Traceability has many driving factors. It is often discussed in relation to sustainability – helping organisations understand the impact of their initiatives and meet consumer demand for ethically-sourced products. But traceability can also be an operational advantage to your organisation. It allows you to see your supply chain in more detail, better understand your counterparties and identify bottlenecks, manage risk, and satisfy the requirements of external stakeholders including legislators and trade finance partners.
Many commodity organisations are therefore investing in a variety of projects to improve traceability within their supply chains. In part one, we discussed why any commodity traceability project should start with an internal data audit. Today, we take the next step in this process, asking how you will manage the nuances of getting new data into your system.
Validity and verification
Checking data validity is the first step in any new data import and an important consideration when looking at new data sources. This includes ensuring the data is in a format that can be read, shared, and analysed, as well as confirming that the data itself is correct.
Most systems include some automated validity checks – we have probably all seen an error when copying percentages, dates, and times into Excel, or been frustrated when a webform wouldn’t accept special characters or values that are out of range.
But there is good reason for these data formats, and for why you need to keep each piece of information in its own field – so that you can accurately process and report on it. User annoyance is often because the system has not been set up with intuitive data formats – an important point to consider when defining them. The validity check is therefore an important stage in ensuring the data is in the format your system is expecting so that it can be processed without creating errors.
Different commodity management systems will have different ways for you to bring external data into the system, and some provide better validation than others. For example, if your people are copying and pasting, or typing information between documents and systems or spreadsheets, validation is lost. The only way to then ensure that the data logged matches the data you received is to have somebody else manually check it, which still does not remove the risk of errors, to say nothing of being tedious.
Uploading commodity data
Another option is to upload Excel files directly into the system. This ensures that the data you are using exactly matches the data you received, and can allow you to process much more data than would be practical otherwise. These uploads can take different forms in different commodity management systems – if they are available at all. At Gen10 we map the client’s file uploads to a template so that when they receive data from a counterparty, they simply select the correct template, and the data is uploaded to the correct fields for the relevant contract and virtual lot. Data validation is automatic – CommOS will stop the upload and notify the user if the file does not match the template’s data fields.
APIs and traceability
An even more straightforward way to bring external data into your system is to use APIs. An API is an application programming interface, and it is used to connect different software systems so that data can automatically flow between them.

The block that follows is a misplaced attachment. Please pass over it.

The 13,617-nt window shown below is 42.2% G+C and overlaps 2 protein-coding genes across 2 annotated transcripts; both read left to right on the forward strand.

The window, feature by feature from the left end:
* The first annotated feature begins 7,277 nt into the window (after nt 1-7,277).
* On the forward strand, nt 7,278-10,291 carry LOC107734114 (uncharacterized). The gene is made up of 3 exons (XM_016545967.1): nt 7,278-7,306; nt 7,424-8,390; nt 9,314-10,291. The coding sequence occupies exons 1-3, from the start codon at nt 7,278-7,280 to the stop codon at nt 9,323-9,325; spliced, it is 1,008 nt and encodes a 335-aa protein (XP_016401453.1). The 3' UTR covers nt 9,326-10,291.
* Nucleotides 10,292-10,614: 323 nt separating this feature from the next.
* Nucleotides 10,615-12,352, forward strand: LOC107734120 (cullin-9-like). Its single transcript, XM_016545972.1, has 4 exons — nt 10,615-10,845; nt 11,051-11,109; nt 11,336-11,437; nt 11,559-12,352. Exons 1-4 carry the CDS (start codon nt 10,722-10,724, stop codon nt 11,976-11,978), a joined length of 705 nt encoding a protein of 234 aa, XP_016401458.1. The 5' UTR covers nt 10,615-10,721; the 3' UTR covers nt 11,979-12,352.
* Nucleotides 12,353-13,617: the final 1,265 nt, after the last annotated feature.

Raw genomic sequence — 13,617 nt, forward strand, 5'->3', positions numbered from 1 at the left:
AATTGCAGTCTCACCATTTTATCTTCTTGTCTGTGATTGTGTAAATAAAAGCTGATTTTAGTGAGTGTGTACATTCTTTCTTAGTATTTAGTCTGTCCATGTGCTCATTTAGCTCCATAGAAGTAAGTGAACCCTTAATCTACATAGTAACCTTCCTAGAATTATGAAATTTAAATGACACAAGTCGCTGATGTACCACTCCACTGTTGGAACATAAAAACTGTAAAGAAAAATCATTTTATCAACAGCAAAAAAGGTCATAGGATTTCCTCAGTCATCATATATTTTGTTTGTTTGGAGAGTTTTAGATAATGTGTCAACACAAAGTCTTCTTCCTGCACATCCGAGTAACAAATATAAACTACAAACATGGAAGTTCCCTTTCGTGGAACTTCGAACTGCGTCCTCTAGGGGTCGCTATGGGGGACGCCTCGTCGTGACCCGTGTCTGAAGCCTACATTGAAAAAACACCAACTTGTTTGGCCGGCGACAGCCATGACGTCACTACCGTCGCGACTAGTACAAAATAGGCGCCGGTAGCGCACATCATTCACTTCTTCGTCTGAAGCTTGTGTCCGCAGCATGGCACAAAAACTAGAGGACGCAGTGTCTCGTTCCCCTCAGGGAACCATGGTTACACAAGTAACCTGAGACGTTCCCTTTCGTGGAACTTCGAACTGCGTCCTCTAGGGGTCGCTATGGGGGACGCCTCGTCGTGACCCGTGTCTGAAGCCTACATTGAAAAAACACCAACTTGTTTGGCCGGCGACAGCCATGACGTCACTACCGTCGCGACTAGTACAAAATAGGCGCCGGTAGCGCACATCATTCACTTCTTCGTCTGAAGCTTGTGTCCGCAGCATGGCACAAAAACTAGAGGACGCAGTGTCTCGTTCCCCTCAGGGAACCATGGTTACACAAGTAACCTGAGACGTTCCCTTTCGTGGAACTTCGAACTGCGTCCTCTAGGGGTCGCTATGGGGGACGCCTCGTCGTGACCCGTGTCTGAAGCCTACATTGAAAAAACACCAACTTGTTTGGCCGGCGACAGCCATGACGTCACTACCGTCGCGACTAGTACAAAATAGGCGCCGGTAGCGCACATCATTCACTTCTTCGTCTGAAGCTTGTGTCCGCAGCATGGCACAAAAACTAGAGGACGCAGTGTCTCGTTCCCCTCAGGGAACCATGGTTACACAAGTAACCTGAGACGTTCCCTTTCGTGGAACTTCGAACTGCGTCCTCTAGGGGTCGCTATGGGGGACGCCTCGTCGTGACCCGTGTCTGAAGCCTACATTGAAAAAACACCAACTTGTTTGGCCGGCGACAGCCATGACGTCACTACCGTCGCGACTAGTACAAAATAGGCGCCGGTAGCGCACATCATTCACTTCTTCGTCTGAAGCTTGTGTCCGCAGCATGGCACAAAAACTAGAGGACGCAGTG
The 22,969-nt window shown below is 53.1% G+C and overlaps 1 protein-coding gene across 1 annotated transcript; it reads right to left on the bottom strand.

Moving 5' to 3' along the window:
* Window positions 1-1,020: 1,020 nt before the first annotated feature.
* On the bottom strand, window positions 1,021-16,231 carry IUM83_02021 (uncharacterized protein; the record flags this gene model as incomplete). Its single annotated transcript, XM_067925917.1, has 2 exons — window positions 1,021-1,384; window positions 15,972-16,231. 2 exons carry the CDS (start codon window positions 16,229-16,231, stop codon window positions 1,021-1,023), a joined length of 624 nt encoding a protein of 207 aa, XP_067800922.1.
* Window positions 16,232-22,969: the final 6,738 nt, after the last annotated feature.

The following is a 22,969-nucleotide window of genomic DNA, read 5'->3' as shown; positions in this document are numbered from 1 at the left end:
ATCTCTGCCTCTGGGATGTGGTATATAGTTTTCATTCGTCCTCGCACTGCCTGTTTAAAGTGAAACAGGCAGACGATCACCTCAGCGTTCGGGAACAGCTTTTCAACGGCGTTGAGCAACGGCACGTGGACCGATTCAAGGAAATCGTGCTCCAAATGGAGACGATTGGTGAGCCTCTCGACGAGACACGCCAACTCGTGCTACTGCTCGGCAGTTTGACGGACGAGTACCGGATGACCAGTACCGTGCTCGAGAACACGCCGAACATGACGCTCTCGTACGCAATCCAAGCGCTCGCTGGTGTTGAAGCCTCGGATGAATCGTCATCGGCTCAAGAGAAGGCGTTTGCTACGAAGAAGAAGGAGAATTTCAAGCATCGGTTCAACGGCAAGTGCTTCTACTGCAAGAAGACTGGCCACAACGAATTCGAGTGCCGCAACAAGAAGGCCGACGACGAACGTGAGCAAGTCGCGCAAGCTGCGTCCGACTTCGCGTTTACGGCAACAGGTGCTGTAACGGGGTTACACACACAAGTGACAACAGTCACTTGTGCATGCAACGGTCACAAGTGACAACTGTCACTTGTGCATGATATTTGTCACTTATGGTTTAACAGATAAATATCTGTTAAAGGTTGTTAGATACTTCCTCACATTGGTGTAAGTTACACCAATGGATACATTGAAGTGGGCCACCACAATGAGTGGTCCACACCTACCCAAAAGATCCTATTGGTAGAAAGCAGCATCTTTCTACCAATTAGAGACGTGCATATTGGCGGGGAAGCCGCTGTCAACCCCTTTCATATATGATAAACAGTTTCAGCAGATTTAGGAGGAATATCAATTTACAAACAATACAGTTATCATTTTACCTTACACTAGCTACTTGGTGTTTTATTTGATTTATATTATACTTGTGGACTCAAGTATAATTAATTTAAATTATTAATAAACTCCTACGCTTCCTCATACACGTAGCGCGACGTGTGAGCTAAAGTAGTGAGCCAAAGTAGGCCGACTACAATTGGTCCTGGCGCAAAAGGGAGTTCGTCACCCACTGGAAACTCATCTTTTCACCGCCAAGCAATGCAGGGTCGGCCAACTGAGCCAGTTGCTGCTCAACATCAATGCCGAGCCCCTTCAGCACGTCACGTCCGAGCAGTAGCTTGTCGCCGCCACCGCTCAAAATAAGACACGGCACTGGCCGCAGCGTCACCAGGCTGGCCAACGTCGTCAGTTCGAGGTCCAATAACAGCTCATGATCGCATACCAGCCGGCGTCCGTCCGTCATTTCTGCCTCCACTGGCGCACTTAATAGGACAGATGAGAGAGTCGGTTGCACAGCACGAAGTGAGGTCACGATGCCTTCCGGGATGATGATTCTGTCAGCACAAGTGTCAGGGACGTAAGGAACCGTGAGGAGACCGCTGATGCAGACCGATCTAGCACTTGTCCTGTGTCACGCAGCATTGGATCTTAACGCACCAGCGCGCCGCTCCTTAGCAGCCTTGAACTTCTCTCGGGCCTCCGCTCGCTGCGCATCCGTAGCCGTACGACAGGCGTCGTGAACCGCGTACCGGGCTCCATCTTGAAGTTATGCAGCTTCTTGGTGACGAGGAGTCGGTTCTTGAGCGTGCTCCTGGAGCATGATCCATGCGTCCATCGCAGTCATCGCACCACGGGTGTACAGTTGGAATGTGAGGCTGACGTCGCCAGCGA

Our daily online life is made easier by these APIs without us even noticing. Some examples include logging into an app or website using your Google or Facebook account, seeing the weather on Google or your PC, paying with PayPal, or using a price comparison site. And if you are using a good commodity management ecosystem, your CTRM and ERP are most likely connected by API too.
Whilst APIs are the most straightforward way for users to access data from other systems, they also require the most technical knowledge and time to set up and need both parties to work together to solve the data challenge. They are ideal for situations where data needs to be shared in or close to real-time, and updates occur regularly, such as between CTRM and ERP systems. And using an API in this situation improves how both systems operate so there is an incentive for the software providers to incorporate APIs.
Commodity traceability data depends on the use case
With traceability data, using APIs will depend on the individual use case. It may be worth the investment to gain live data from your biggest counterparties or inspection companies, or you may discover that you would need to connect to too many smaller systems, and it would take too long to realise a return on the investment. And since APIs require collaboration, counterparties also need to agree to the project.
A good commodity management system provider should be able to act as an advisory partner when you are looking to incorporate better traceability and more data management into your processes. They should be able to explain your options in detail. This should include any technical requirements and advice on the best course of action for importing new traceability data into the system, as well as improving traceability in the data you process.
Finding the most appropriate way to get data into your commodity management system can be one of the most difficult parts of the process, and will almost always take time, but as we will see in part 3, it can lead to significant benefits – both in sustainability and operationally.
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